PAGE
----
Broadway’s New ‘Annie’, Lilla Crawford, talks about working with ‘Sandy’ the Dog and who she wants to be when she grows up

Lilla-Crawford-AnnieBroadway has found its newest Annie in 11-year-old Lilla Crawford, who has been acting since she was five.

Her first professional gig was “a commercial for Cool Whip when I was seven,” she told The New York Times.  “I had no lines.  My fake dad lifted me onto a table next to Cool Whip, and then at the end there’s a cookie with Cool Whip on it, and I’m licking it, and then there’s a little on my face, so I lick it off my face.  When I first saw it on TV, I was, like, oh my God, that’s me!”

Crawford has worked steadily over the past few years, after landing a role in the Broadway production of Billy Elliot.  “It taught me the life of a show, a real one,” she said.  “And that I could actually do ballet—I wasn’t sure about that.  And that you have to be really careful about backstage safety: there are a lot of set pieces moving around, so you could get hurt.”

The native of Los Angeles already sounds confident about living the life of a theater actress.  “Everything was pretty easy [in rehearsal],” she said.  “But working with the dog Sunny was new to me.  The dog trainer Bill Berloni tells me I have to become the trainer.  With movies and TV, he could just stand behind the camera and coach the dog, but I have to learn all these rules to get the dog to do things that I want for the show.”

Although she hasn’t even reached adolescence, Crawford is already planning the rest of her career. Citing desired roles like Glinda or Elphaba in Wicked, she said, “When I get older I want to be a Kristin Chenoweth and Sutton Foster—you know how they do all of it?  I just want to do anything that has to do with performing.”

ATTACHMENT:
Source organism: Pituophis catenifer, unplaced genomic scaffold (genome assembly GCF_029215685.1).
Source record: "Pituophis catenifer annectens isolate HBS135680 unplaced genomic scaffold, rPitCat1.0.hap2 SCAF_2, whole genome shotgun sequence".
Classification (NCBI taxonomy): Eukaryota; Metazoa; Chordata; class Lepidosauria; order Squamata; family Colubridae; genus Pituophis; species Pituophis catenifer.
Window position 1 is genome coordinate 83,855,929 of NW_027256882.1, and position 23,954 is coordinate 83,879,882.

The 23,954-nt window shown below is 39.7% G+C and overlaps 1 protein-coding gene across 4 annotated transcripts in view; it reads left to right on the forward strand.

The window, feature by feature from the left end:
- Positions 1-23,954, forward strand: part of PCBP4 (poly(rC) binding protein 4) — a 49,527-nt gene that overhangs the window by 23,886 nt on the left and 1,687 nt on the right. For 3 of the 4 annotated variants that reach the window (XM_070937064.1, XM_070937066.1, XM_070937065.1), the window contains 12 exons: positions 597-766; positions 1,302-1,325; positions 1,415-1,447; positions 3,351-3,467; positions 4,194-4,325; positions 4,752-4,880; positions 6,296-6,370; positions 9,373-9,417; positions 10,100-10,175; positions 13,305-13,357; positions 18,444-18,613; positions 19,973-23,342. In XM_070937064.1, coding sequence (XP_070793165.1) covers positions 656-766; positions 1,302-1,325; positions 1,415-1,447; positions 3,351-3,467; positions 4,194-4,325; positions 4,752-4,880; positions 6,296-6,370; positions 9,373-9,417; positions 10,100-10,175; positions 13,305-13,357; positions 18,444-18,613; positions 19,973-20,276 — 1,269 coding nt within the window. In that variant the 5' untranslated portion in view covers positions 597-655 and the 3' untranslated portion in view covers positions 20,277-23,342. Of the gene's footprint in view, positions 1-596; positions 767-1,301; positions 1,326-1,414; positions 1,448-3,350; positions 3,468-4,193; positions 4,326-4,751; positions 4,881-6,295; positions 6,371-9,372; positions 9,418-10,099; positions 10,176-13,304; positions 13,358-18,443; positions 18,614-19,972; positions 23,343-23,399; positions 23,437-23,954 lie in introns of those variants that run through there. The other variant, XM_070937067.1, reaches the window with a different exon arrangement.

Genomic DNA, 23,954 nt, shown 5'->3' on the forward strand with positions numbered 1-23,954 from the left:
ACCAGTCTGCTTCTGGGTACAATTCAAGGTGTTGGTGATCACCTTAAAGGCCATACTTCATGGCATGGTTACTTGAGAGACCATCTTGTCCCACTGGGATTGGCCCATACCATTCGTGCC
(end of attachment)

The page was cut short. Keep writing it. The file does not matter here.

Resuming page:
Leave a Reply

http://www.dailyactor.com/wp-content/uploads/2017/09/dylan-obrien-american-assassin.jpg
Dylan O’Brien on His ‘Maze Runner’ Injury and Working with Michael Keaton on ‘American Assassin’
"Getting to play a character over a lengthy period of time is always a pleasure, especially if you like the character." - Dylan O'Brien
http://www.dailyactor.com/wp-content/uploads/2017/08/billy-eichner.jpg
Billy Eichner on His Unsuccessful Past as a Child Actor: “I was too tall. I was too this. I was too that”
Eichner reveals that he turned to comedy because his initial forays into acting proved unsuccessful.
http://www.dailyactor.com/wp-content/uploads/2017/09/eddie-izzard-victoria-and-abdul.jpg
Eddie Izzard on Creating a Character: “I should be able to come off script and improvise”
"The better you researched it – the better you are into the character before you land on the set, the easier it’s going to be. " - Eddie Izzard on Preparing for a Role
http://www.dailyactor.com/wp-content/uploads/2017/08/mackenzie-davis-halt-and-catch-fire.jpg
Mackenzie Davis on Breakthrough ‘Halt and Catch Fire’ Role: “It was one of my very first jobs. I was so nervous”
"When I started this job, I remembered looking up “how actors prepare for parts” because I just didn’t know!" - Mackenzie Davis
http://www.dailyactor.com/wp-content/uploads/2017/09/michael-keaton-american-assassin.jpg
Michael Keaton on Choosing Roles: “If you overthink the money part, you tend to mess it up”
Keaton explains why material is so much more important to him than money.